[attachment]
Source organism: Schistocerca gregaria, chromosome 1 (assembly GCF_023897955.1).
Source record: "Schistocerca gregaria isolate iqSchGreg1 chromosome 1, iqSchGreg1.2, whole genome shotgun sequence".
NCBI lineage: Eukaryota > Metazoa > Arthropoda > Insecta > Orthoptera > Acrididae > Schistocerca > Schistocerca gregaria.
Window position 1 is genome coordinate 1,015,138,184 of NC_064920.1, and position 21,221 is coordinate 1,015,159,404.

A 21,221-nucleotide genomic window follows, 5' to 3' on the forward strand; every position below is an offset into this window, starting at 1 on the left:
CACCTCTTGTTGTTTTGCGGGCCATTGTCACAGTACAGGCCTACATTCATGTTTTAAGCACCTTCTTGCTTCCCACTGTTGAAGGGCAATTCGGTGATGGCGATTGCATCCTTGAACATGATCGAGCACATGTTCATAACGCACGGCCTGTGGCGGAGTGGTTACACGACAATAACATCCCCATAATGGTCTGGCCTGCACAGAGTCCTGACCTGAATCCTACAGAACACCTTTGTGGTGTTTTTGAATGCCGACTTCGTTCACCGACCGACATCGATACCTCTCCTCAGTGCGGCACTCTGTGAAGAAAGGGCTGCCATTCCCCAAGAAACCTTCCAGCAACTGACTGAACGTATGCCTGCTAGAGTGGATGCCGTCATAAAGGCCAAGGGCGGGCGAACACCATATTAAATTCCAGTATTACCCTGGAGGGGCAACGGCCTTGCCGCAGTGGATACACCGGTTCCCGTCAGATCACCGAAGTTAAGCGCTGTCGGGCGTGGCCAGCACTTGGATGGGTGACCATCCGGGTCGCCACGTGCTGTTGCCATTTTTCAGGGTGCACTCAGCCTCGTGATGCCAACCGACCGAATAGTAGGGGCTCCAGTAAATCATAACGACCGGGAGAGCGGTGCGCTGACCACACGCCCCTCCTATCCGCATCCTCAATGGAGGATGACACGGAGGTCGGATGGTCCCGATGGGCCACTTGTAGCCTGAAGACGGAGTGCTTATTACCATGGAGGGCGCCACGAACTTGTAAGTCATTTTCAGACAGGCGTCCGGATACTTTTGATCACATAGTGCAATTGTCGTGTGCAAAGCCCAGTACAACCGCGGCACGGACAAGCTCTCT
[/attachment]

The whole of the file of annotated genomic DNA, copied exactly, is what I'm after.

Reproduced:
Source organism: Schistocerca gregaria, chromosome 1 (assembly GCF_023897955.1).
Source record: "Schistocerca gregaria isolate iqSchGreg1 chromosome 1, iqSchGreg1.2, whole genome shotgun sequence".
NCBI lineage: Eukaryota > Metazoa > Arthropoda > Insecta > Orthoptera > Acrididae > Schistocerca > Schistocerca gregaria.
Window position 1 is genome coordinate 1,015,138,184 of NC_064920.1, and position 21,221 is coordinate 1,015,159,404.

A 21,221-nucleotide genomic window follows, 5' to 3' on the forward strand; every position below is an offset into this window, starting at 1 on the left:
CACCTCTTGTTGTTTTGCGGGCCATTGTCACAGTACAGGCCTACATTCATGTTTTAAGCACCTTCTTGCTTCCCACTGTTGAAGGGCAATTCGGTGATGGCGATTGCATCCTTGAACATGATCGAGCACATGTTCATAACGCACGGCCTGTGGCGGAGTGGTTACACGACAATAACATCCCCATAATGGTCTGGCCTGCACAGAGTCCTGACCTGAATCCTACAGAACACCTTTGTGGTGTTTTTGAATGCCGACTTCGTTCACCGACCGACATCGATACCTCTCCTCAGTGCGGCACTCTGTGAAGAAAGGGCTGCCATTCCCCAAGAAACCTTCCAGCAACTGACTGAACGTATGCCTGCTAGAGTGGATGCCGTCATAAAGGCCAAGGGCGGGCGAACACCATATTAAATTCCAGTATTACCCTGGAGGGGCAACGGCCTTGCCGCAGTGGATACACCGGTTCCCGTCAGATCACCGAAGTTAAGCGCTGTCGGGCGTGGCCAGCACTTGGATGGGTGACCATCCGGGTCGCCACGTGCTGTTGCCATTTTTCAGGGTGCACTCAGCCTCGTGATGCCAACCGACCGAATAGTAGGGGCTCCAGTAAATCATAACGACCGGGAGAGCGGTGCGCTGACCACACGCCCCTCCTATCCGCATCCTCAATGGAGGATGACACGGAGGTCGGATGGTCCCGATGGGCCACTTGTAGCCTGAAGACGGAGTGCTTATTACCATGGAGGGCGCCACGAACTTGTAAGTCATTTTCAGACAGGCGTCCGGATACTTTTGATCACATAGTGCAATTGTCGTGTGCAAAGCCCAGTACAACCGCGGCACGGACAAGCTCTCT